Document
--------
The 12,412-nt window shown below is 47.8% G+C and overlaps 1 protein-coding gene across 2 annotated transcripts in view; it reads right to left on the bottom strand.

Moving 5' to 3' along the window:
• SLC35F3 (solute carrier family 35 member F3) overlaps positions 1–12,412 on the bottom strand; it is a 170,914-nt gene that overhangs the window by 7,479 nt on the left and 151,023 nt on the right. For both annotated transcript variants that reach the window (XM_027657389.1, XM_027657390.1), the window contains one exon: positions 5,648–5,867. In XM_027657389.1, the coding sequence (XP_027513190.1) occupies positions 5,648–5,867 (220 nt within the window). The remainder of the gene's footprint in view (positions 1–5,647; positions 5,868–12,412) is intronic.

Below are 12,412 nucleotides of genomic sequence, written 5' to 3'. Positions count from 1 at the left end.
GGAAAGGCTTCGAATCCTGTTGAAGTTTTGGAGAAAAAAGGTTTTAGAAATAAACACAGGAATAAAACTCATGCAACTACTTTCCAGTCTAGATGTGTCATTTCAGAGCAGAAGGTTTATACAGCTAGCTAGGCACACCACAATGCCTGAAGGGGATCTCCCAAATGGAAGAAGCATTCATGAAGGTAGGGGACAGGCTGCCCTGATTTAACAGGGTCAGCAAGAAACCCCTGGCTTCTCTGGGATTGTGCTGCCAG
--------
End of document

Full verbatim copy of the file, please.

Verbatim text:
The 12,412-nt window shown below is 47.8% G+C and overlaps 1 protein-coding gene across 2 annotated transcripts in view; it reads right to left on the bottom strand.

Moving 5' to 3' along the window:
• SLC35F3 (solute carrier family 35 member F3) overlaps positions 1–12,412 on the bottom strand; it is a 170,914-nt gene that overhangs the window by 7,479 nt on the left and 151,023 nt on the right. For both annotated transcript variants that reach the window (XM_027657389.1, XM_027657390.1), the window contains one exon: positions 5,648–5,867. In XM_027657389.1, the coding sequence (XP_027513190.1) occupies positions 5,648–5,867 (220 nt within the window). The remainder of the gene's footprint in view (positions 1–5,647; positions 5,868–12,412) is intronic.

Below are 12,412 nucleotides of genomic sequence, written 5' to 3'. Positions count from 1 at the left end.
GGAAAGGCTTCGAATCCTGTTGAAGTTTTGGAGAAAAAAGGTTTTAGAAATAAACACAGGAATAAAACTCATGCAACTACTTTCCAGTCTAGATGTGTCATTTCAGAGCAGAAGGTTTATACAGCTAGCTAGGCACACCACAATGCCTGAAGGGGATCTCCCAAATGGAAGAAGCATTCATGAAGGTAGGGGACAGGCTGCCCTGATTTAACAGGGTCAGCAAGAAACCCCTGGCTTCTCTGGGATTGTGCTGCCAG